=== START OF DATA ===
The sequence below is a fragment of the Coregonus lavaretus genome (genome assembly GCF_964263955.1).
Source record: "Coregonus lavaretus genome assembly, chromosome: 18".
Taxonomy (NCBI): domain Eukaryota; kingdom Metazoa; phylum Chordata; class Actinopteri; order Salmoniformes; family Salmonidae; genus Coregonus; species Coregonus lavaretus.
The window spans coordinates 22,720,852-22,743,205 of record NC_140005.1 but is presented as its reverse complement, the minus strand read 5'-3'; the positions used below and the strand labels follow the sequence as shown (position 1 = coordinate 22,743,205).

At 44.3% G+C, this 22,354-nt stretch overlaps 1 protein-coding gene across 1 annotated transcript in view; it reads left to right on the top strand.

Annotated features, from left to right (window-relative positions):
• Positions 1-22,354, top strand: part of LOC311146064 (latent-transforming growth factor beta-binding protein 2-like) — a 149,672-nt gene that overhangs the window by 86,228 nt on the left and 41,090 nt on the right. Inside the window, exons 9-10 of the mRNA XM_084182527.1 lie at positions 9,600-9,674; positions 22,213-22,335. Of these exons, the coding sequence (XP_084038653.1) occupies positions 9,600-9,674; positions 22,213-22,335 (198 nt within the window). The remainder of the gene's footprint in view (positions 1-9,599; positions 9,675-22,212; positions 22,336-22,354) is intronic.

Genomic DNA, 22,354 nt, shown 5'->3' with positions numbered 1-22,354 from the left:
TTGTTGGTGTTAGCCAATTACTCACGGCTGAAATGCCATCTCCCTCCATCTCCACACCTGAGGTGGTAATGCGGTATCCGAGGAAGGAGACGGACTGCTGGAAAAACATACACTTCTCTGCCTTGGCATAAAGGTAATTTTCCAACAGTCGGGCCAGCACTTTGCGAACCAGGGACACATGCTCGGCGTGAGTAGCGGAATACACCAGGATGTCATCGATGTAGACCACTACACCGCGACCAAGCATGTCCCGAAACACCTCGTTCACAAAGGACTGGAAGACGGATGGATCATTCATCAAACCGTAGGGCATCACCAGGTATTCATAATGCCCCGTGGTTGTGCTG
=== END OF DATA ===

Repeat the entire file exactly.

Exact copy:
The sequence below is a fragment of the Coregonus lavaretus genome (genome assembly GCF_964263955.1).
Source record: "Coregonus lavaretus genome assembly, chromosome: 18".
Taxonomy (NCBI): domain Eukaryota; kingdom Metazoa; phylum Chordata; class Actinopteri; order Salmoniformes; family Salmonidae; genus Coregonus; species Coregonus lavaretus.
The window spans coordinates 22,720,852-22,743,205 of record NC_140005.1 but is presented as its reverse complement, the minus strand read 5'-3'; the positions used below and the strand labels follow the sequence as shown (position 1 = coordinate 22,743,205).

At 44.3% G+C, this 22,354-nt stretch overlaps 1 protein-coding gene across 1 annotated transcript in view; it reads left to right on the top strand.

Annotated features, from left to right (window-relative positions):
• Positions 1-22,354, top strand: part of LOC311146064 (latent-transforming growth factor beta-binding protein 2-like) — a 149,672-nt gene that overhangs the window by 86,228 nt on the left and 41,090 nt on the right. Inside the window, exons 9-10 of the mRNA XM_084182527.1 lie at positions 9,600-9,674; positions 22,213-22,335. Of these exons, the coding sequence (XP_084038653.1) occupies positions 9,600-9,674; positions 22,213-22,335 (198 nt within the window). The remainder of the gene's footprint in view (positions 1-9,599; positions 9,675-22,212; positions 22,336-22,354) is intronic.

Genomic DNA, 22,354 nt, shown 5'->3' with positions numbered 1-22,354 from the left:
TTGTTGGTGTTAGCCAATTACTCACGGCTGAAATGCCATCTCCCTCCATCTCCACACCTGAGGTGGTAATGCGGTATCCGAGGAAGGAGACGGACTGCTGGAAAAACATACACTTCTCTGCCTTGGCATAAAGGTAATTTTCCAACAGTCGGGCCAGCACTTTGCGAACCAGGGACACATGCTCGGCGTGAGTAGCGGAATACACCAGGATGTCATCGATGTAGACCACTACACCGCGACCAAGCATGTCCCGAAACACCTCGTTCACAAAGGACTGGAAGACGGATGGATCATTCATCAAACCGTAGGGCATCACCAGGTATTCATAATGCCCCGTGGTTGTGCTG